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We will go and live in the country, we will all work from home, we will stop meeting in public places: perhaps as a reaction to the uncertainty we are experiencing, the debates on the cities that will come after the pandemic are a kaleidoscope of utopian scenarios.
“A really good liver” I remember when I was a medical student the excitement of going round the wards with a keen doctor who would take us to feel a “really good spleen” or listen to an “interesting cardiac murmur”. Like my fellow students in our new, pristine white coats, I was very excited. However, something in me rebelled and a little voice said, “This isn’t quite right”. It was not that we did not greet the patient, ask permission to examine and do all that medical etiquette and politeness required. I felt uneasy and could not articulate why.
Evolution of medicine and of the hospital. Through the centuries, the European hospital has gone through a real metamorphosis. Starting from the “Hospitalis Domus”, the house where guests were received during the first centuries of our era, the hospital was primarily the place where Christian charity was exercised through all ages.
I am specialised in anaesthesia and I have other specialisations in pain therapy, acupuncture and palliative medicine. I work with 5 colleagues in a specialised medical surgery. (In Germany the national health system has two branches: hospitals and medical clinics/surgeries). Our clinic for pain therapy and palliative medicine, is the biggest medical surgery for the therapy of chronic pain in Germany.
Right from the beginning of my professional career, it was very clear for me that the patient had to occupy centre stage. As I practised medicine, I understood that this preference had to be translated into practical choices, which were sometimes small but nonetheless fundamental.
We have reflected on the importance of communication and the art of interrelating in Medicine. My task now is to talk about the significance and value of reciprocity. It is our conviction that knowing how to communicate and to enter into a relationship with another – whether this person is a colleague, a health worker, a patient or his/her relatives – requires a step farther: to arrive at a reciprocal relationship.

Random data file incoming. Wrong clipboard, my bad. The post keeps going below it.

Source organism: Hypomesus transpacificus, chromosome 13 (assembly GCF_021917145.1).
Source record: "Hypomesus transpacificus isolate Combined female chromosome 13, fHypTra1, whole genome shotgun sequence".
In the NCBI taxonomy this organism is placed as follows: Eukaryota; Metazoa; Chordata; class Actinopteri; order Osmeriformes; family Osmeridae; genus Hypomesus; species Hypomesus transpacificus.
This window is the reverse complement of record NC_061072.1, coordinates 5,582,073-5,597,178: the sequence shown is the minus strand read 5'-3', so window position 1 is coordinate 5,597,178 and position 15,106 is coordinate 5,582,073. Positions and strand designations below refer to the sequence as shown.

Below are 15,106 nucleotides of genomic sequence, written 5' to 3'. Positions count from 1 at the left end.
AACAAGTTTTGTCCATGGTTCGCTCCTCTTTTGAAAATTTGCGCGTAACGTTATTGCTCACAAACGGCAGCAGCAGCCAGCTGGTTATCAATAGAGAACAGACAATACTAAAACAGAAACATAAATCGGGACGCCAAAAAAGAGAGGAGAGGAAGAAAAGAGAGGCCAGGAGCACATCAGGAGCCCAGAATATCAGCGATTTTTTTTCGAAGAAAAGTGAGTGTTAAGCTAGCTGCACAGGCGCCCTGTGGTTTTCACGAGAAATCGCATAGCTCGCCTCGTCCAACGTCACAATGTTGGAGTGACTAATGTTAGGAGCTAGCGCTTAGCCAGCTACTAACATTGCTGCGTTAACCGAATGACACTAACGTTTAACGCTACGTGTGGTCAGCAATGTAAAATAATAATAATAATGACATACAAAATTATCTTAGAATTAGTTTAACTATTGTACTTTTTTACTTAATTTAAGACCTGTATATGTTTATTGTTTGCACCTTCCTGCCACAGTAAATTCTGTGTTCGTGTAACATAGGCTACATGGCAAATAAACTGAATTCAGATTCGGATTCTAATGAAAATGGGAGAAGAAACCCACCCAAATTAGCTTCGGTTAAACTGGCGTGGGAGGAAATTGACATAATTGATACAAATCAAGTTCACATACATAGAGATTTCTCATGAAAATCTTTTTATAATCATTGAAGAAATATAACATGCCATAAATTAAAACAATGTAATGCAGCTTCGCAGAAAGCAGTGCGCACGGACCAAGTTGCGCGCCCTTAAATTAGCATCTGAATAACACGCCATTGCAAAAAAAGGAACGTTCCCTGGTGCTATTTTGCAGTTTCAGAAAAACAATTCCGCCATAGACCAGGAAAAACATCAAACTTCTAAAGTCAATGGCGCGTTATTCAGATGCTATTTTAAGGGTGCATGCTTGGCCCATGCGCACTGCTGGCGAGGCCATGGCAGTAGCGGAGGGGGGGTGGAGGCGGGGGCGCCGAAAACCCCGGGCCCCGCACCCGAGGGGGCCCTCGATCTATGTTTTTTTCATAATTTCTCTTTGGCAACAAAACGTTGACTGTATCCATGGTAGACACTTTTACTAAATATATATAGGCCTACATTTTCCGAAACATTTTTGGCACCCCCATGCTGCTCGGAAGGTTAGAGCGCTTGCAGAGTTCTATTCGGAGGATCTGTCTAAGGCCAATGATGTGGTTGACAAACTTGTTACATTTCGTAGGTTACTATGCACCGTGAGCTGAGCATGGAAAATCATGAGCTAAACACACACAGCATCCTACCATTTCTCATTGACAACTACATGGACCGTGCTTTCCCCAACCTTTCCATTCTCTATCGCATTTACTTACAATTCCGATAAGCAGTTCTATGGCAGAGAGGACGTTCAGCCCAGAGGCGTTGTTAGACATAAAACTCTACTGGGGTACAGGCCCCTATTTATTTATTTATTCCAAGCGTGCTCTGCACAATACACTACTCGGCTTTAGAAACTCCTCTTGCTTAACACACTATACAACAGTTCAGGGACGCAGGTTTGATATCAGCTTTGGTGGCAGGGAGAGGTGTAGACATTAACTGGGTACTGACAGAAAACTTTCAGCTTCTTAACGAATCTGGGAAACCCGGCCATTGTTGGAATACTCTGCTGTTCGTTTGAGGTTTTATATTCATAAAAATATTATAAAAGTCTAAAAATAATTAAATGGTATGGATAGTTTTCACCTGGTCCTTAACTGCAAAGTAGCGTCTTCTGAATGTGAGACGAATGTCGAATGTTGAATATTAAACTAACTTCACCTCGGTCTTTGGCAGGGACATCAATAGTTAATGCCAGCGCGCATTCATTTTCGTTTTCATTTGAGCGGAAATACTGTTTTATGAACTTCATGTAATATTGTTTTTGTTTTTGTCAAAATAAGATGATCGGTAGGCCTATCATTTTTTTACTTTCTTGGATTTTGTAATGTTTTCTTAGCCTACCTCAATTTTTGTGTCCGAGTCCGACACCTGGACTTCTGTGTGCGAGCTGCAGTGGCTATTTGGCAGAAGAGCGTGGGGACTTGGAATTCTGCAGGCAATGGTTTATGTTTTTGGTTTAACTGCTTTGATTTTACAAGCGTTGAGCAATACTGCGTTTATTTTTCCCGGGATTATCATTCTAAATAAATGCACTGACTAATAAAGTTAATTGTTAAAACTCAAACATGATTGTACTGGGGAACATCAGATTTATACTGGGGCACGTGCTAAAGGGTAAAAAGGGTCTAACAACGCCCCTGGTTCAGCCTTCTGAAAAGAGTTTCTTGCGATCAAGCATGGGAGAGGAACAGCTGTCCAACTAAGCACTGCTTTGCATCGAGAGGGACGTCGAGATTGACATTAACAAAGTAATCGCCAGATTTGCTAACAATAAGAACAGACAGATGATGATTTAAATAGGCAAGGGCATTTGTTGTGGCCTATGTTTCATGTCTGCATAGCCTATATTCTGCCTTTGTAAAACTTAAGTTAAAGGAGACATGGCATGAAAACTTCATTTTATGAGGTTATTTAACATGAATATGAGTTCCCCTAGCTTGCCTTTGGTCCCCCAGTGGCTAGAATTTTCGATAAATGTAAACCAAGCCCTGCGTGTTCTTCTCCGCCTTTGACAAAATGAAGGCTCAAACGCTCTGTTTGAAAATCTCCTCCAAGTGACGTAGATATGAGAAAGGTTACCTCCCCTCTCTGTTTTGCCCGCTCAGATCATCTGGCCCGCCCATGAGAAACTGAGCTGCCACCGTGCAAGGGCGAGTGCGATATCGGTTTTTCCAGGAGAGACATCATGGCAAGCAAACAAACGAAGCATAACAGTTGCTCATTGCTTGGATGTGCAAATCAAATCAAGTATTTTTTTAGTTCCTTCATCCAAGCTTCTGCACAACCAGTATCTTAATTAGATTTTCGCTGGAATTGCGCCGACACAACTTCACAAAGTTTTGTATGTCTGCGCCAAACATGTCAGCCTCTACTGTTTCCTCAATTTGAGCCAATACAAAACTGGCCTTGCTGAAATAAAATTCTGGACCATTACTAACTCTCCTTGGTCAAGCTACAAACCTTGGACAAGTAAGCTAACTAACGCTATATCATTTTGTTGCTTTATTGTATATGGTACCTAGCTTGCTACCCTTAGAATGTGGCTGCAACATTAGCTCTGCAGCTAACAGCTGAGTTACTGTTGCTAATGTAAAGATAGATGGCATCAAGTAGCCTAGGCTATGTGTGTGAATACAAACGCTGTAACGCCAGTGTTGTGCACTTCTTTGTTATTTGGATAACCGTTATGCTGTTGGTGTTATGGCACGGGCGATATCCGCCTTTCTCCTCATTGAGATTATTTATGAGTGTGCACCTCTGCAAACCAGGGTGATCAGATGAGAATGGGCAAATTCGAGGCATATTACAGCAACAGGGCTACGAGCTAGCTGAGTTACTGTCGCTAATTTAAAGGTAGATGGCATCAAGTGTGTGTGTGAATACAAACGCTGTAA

Written by ANTONIA TESTA, DIRK TIMMERMAN and LIL VALENTIN
The preoperative diagnosis of ovarian masses is essential to provide an appropriate clinical treatment. The introduction of transvaginal ultrasonography has given us the opportunity to obtain preoperative diagnostic parameters which offer extraordinary diagnostic accuracy.
The cultural model - HIV/AIDS is an important public health problem in Sub-Saharan Africa, where 63 % of adults and children who are infected by HIV or suffering from AIDS in the world are living. In the Democratic Republic of Congo (DRC), 2.5 million people are infected by HIV or are suffering from AIDS. The seroprevalence of HIV infection is 4.3 %.
The Clinica Sorriso (translated as Smile Clinic) was built in 1993 in the town of Igarassu in northeastern Brazil. It is the result of a solidarity based which was promoted in Italy when I returned from my first trip to Brazil. The clinic was opened in order to meet the health needs of the pupils of Santa Maria School, an activity which was started in 1969 in the city of Santa Maria where the school is located.
Cervical carcinoma is the second most common cancer in women worldwide, but especially in developing countries, where it is the most frequent cause of mortality 1. The causes of cervical cancer can be attributed to poverty, lifestyle, inaccurate or lack of information that the population has regarding risk factors. There is also a lack of functional medical consultation services and limited access to health care centers.
Health Dialogue Culture wants to contribute towards the elaboration of a medical anthropology inspired by the principles of the spirituality of unity which animates the Focolare Movement and by related experiences made in different countries.